NASCUS Recommends Diversity, Enhanced Oversight and Larger Role for State Regulators in Regulation of the Corporates

March 5, 2010 — NASCUS submitted its comment letter on March 5 to the National Credit Union Administration (NCUA) regarding the proposed rule, Part 704, Corporate Credit Unions. NASCUS' comments focus on the need to balance reconsideration of regulatory oversight of the corporate system with the ability of the corporate system to recapitalize going forward. In addition, NASCUS seeks enhanced joint federal and state oversight as well as state law preservation over certain areas of corporate regulation and governance.

Throughout the rulemaking process, NASCUS state regulators have worked with NCUA on a regulator-to-regulator basis to provide the perspective of the state regulatory system. NASCUS commends NCUA for moving toward a final rule and made the following recommendations to the agency in its comment letter:

  • Restore diversity to the corporate system by allowing state regulations to vary from NCUA's §704.
  • Provide state regulators access to federal corporate credit union books and records.
  • Amend the proposed Prompt Corrective Action provisions to mirror the natural person credit union Prompt Corrective Action provisions with respect to consultation and cooperation with state regulators.
  • Limit governance provisions to federal corporate credit unions.
  • Promulgate the stress testing and asset liability management provisions as thresholds rather than inflexible limits.

NASCUS pointed out that before a final rule can be promulgated, a resolution to the legacy assets issue must be determined and the findings of a NCUA-contracted consultant regarding the modeling used in the proposed rule should be made public.

In its comment letter, NASCUS stressed that the homogenization of the corporate credit union system remains a concern. NCUA's Part 704 should allow state laws to establish governance standards, additional investment authorities, CUSO activities, obligor limits and other powers. "Returning diversity to the corporate system would promote a rejuvenation of the business model and help foster a balance between oversight and needed business flexibility," wrote NASCUS.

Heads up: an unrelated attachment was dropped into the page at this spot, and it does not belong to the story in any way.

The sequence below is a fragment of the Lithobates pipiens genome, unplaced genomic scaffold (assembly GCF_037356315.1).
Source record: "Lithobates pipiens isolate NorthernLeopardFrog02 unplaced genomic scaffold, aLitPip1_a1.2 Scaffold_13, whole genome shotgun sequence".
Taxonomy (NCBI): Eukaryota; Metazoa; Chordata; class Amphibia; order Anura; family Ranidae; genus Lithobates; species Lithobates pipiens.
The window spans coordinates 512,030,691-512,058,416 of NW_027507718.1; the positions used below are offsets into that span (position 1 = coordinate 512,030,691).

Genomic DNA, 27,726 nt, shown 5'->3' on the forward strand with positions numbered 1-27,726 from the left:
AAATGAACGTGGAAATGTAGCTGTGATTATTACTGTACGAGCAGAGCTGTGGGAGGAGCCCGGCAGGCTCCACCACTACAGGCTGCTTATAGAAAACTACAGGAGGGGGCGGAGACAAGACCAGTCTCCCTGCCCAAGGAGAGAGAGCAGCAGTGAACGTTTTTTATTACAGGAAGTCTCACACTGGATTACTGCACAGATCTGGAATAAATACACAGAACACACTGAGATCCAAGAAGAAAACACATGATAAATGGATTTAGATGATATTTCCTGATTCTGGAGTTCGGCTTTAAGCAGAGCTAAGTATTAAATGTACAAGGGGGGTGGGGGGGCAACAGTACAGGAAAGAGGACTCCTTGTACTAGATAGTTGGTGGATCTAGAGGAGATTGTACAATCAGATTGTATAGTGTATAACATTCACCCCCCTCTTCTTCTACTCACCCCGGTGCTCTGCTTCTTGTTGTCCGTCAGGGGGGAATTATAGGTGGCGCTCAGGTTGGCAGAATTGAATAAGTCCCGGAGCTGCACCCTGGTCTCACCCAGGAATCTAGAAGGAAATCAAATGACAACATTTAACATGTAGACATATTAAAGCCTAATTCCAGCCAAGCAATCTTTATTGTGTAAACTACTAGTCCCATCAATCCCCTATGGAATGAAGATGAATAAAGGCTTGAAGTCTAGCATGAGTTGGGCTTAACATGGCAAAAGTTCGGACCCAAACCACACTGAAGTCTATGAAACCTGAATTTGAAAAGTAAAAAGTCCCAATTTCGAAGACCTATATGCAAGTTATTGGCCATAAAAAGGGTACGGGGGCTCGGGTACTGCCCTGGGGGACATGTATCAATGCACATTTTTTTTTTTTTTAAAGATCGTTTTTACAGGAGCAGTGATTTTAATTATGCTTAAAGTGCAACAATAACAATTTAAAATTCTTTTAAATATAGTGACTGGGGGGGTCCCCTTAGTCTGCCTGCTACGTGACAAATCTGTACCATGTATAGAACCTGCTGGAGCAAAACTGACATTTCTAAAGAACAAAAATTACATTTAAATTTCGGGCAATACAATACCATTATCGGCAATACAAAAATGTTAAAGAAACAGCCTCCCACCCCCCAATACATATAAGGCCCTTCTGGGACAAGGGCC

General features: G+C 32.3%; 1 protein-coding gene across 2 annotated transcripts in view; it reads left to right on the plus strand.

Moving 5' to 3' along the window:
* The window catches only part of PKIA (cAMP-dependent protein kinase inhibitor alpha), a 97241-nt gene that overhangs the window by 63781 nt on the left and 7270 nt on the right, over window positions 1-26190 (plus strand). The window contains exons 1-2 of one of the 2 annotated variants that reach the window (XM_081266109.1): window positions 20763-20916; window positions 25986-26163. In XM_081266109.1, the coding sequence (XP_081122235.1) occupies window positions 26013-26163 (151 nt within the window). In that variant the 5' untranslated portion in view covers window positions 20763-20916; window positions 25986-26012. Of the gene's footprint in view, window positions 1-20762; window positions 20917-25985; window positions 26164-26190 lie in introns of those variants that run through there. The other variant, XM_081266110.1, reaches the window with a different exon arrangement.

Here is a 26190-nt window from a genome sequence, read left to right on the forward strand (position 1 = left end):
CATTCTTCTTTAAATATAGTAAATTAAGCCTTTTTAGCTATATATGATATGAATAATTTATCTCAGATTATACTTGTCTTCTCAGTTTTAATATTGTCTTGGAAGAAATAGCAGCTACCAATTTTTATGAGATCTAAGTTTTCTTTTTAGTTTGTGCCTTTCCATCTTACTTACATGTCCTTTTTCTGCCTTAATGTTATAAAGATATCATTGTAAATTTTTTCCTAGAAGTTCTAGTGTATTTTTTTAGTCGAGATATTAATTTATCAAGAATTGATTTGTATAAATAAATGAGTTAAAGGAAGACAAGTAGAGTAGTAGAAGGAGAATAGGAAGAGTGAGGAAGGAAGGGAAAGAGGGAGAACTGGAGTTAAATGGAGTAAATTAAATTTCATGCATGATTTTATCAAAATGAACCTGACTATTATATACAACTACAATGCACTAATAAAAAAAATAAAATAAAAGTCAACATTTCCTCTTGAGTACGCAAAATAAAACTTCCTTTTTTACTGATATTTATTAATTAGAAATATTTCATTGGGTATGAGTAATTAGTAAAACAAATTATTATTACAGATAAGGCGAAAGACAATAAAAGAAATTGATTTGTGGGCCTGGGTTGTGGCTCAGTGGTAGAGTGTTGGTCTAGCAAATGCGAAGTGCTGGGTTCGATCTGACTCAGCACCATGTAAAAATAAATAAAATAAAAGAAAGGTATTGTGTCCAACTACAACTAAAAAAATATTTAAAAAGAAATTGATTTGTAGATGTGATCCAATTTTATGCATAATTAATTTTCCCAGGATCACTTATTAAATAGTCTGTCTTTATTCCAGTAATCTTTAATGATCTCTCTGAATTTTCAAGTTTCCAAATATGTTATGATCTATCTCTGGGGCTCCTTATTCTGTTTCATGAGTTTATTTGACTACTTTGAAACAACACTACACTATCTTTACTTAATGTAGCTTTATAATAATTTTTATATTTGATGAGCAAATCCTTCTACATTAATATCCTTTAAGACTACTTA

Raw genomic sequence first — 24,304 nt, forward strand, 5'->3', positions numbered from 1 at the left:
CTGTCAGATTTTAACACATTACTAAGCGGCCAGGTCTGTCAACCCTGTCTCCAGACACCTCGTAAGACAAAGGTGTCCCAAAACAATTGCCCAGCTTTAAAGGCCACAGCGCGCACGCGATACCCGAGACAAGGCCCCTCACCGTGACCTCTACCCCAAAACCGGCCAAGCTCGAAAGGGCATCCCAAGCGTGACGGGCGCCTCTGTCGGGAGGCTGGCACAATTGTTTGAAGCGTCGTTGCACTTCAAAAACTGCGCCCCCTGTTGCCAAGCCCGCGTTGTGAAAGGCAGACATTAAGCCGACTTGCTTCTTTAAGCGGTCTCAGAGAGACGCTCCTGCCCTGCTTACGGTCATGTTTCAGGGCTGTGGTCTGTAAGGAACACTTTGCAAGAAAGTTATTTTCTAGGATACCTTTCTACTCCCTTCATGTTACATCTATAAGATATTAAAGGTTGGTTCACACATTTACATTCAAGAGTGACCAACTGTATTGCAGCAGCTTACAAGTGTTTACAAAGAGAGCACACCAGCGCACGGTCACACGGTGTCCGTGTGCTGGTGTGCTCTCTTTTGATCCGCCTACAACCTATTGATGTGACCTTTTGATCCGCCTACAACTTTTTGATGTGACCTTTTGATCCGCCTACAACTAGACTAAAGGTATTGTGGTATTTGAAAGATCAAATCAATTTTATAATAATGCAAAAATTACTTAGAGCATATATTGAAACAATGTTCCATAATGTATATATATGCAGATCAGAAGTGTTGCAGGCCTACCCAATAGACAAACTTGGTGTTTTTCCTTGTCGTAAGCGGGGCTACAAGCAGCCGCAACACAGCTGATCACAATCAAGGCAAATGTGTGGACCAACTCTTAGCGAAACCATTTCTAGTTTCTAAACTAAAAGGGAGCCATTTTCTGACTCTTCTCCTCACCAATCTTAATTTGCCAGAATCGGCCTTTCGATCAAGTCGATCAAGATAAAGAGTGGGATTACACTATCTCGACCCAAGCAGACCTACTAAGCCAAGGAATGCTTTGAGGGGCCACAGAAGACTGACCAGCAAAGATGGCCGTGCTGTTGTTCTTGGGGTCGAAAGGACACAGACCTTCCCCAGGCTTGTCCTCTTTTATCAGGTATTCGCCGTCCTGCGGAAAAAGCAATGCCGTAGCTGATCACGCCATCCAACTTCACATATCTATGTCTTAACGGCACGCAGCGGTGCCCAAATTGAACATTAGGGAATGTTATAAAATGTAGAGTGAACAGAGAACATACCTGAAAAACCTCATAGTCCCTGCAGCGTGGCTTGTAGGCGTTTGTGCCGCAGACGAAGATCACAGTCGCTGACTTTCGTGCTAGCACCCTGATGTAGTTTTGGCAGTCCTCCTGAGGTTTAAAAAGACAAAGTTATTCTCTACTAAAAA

NASCUS also focused its comments on the benefits of enhanced state regulator involvement in the oversight and supervision of the corporates. NASCUS recommends joint examinations and state regulator access to books and records of federally chartered corporates where state-chartered credit unions have a vested interest.

"Not only would providing this access allow for all regulators to conduct their due diligence with respect to their natural person credit unions' risk exposure, the conducting of joint examinations would materially improve oversight of the corporate system. Conducting joint examinations would be an important step to safeguarding against regulatory complacency," stated NASCUS. Further, NASCUS recommends cooperation and consultation with state regulators on Prompt Corrective Action (PCA) issues of the corporates and increased capital standards for the corporate system.

State law purview of board governance of state-chartered corporates is also a main discussion topic of NASCUS' comment letter. The proposed Part 704 would mandate, among other things, term limits and qualifications for board members. The composition of the board and the qualifications of individual board members are properly the province of state law and regulation.

As NASCUS has stated in the past, well established law supports state law in issues pertaining to governance; therefore NASCUS suggests to the agency that Part 704's board governance provisions be limited to federally chartered corporates. In addition to preemption issues, NASCUS also questions the utility of mandates requiring a corporate director be a CEO, CFO or COO, as other qualified potential candidates likely exist outside of those positions.
NASCUS remains committed to working with NCUA to develop prudent regulation to address any weaknesses in the credit union system. The final rule should preserve the flexibility for corporate credit unions that are safe, sound and retain the confidence of their membership to continue as ongoing concerns. To view the full NASCUS comment letter, follow this link.